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CGC VG-: 3.5
(Stock Image)
SOLD ON:  Wednesday, 03/03/2021 9:25 PM
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COMMENTS: crm/ow pgs
classic Everett cover (3/53)
Second City Collection
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crm/ow pgs
classic Everett cover (3/53)
Second City Collection
Mystery Tales #40 was prominently featured on the hit TV series "Lost", making that issue quite possibly the most-famous of the run. Few fans of that series might be aware that issue #9 of Mystery Tales features a story in its back pages named "Lost!", which concerns hidden loot and a couple who are trapped in a cave for two decades, one can't help but think there may be something to this strange connection between the show and the comic. Other spooky stories in this comic include the tales "The Specimen", "Hunger", "Ashes to Ashes", and "The Man in the Morgue", add in the classic Bill Everett cover and you have a nifty little book filled with things that go bump in the night, plus that mysterious "Lost/Lost!" thing.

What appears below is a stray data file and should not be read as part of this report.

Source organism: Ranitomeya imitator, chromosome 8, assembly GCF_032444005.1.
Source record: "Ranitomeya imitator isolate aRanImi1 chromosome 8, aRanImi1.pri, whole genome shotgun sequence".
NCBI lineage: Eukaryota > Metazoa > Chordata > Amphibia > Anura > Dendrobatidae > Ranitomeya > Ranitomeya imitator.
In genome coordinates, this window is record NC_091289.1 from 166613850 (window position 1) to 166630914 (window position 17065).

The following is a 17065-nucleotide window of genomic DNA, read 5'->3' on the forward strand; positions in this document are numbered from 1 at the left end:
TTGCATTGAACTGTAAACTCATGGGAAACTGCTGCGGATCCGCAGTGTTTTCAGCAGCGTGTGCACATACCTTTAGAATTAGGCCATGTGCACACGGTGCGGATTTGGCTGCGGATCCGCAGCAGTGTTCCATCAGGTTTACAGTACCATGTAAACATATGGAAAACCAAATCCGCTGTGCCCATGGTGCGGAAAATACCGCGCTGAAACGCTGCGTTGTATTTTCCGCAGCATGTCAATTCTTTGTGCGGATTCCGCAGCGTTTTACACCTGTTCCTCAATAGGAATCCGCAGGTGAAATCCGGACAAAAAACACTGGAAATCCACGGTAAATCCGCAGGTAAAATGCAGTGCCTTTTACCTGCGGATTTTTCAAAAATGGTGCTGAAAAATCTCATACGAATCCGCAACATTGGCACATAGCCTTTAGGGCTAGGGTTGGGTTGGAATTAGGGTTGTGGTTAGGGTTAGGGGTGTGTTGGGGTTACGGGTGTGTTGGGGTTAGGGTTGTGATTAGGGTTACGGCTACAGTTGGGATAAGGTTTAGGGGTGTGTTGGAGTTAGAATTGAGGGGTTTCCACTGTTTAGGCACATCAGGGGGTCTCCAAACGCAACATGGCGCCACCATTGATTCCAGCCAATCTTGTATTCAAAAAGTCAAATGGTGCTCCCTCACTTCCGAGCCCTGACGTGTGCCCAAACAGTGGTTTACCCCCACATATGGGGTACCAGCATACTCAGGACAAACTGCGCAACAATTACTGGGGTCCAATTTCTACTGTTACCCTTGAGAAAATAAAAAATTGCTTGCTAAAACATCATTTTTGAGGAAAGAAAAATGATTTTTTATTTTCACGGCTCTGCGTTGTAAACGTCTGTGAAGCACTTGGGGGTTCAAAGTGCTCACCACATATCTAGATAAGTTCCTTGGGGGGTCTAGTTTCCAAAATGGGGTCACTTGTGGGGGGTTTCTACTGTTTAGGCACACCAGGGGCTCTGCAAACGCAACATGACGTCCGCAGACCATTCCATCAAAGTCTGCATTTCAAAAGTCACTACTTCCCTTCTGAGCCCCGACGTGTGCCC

Artist Information

Bill Everett Comic was an American comic book writer-artist best known for creating Namor the Sub-Mariner as well as co-creating Daredevil with writer Stan Lee for Marvel Comics. Everett fell into comics almost by accident in their very earliest days, creating the character Amazing-Man for Centaur Publications in 1939. Also in 1939 he would contribute the first Sub-Mariner story for Marvel Mystery Comics #1, the very first book from Timely Comics, which would eventually become Marvel Comics, Sub-Mariner would prove to be one of their earliest hits and Everett would continue drawing his adventures until 1949. in the 50s Everett wold continue working for what was now Atlas Comics on numerous titles, occasionally reviving Sub-Mariner. in the 60s with the explosion of the Marvel Age Everett would co-create with Stan Lee and draw the first issue of Daredevil in addition to providing work in Tales to Astonish and Strange Tales. The Sub-Mariner would return again in Tales to Astonish #85 continuing there and then in his own title, with sporadic contributions from Everett. Bill Everett died suddenly at the age of 55 in 1973.